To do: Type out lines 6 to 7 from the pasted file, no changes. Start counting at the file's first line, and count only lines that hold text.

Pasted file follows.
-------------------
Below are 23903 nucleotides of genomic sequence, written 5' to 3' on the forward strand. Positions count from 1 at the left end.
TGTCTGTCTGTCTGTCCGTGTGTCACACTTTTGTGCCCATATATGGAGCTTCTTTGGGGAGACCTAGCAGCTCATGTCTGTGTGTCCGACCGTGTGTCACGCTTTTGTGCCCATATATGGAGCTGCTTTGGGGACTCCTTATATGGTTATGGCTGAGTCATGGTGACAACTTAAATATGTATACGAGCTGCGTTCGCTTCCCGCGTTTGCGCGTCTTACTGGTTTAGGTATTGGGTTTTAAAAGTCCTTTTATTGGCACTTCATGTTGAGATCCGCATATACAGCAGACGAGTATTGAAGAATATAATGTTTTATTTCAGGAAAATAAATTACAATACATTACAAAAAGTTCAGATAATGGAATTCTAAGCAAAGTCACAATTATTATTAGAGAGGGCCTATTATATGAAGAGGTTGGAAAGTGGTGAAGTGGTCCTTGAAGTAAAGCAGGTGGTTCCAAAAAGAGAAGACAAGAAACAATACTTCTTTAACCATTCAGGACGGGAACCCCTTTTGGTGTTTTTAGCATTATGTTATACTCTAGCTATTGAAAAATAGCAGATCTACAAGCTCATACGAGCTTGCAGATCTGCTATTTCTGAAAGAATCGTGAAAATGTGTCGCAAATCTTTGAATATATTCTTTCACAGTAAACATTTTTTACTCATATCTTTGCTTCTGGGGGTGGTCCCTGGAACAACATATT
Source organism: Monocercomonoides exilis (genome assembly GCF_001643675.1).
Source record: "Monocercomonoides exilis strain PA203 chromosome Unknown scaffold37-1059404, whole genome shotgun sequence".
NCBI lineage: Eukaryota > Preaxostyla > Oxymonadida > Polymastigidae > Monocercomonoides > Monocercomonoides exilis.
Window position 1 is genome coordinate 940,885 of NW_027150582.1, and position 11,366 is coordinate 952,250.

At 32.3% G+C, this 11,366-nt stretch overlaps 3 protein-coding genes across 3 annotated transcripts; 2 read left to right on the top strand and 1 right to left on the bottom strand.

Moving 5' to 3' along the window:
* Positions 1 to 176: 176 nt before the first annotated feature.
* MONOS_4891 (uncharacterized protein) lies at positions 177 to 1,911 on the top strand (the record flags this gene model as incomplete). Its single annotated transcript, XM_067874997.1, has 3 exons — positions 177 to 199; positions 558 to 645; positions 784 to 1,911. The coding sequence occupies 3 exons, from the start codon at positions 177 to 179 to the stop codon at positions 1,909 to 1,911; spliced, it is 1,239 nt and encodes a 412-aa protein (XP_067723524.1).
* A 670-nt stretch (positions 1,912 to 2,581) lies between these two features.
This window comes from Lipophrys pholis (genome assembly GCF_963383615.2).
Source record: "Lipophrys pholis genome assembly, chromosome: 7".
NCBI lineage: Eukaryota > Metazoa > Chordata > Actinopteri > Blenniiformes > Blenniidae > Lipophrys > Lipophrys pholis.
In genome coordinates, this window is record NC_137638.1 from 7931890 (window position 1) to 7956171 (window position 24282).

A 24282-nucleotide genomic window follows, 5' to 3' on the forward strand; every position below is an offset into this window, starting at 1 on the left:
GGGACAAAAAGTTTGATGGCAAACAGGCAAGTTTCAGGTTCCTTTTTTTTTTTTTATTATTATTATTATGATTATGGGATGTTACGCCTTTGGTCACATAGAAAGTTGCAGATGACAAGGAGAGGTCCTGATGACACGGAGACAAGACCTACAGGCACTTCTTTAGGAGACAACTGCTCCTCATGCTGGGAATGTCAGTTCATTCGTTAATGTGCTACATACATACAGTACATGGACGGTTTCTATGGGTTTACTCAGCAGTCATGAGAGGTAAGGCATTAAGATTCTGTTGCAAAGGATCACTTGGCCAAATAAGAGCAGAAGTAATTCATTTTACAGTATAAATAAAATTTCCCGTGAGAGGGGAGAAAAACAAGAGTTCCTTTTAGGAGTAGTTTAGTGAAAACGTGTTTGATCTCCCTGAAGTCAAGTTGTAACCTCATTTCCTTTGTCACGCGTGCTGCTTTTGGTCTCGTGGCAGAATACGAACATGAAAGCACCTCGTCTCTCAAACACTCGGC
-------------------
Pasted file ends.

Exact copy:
Window position 1 is genome coordinate 940,885 of NW_027150582.1, and position 11,366 is coordinate 952,250.

At 32.3% G+C, this 11,366-nt stretch overlaps 3 protein-coding genes across 3 annotated transcripts; 2 read left to right on the top strand and 1 right to left on the bottom strand.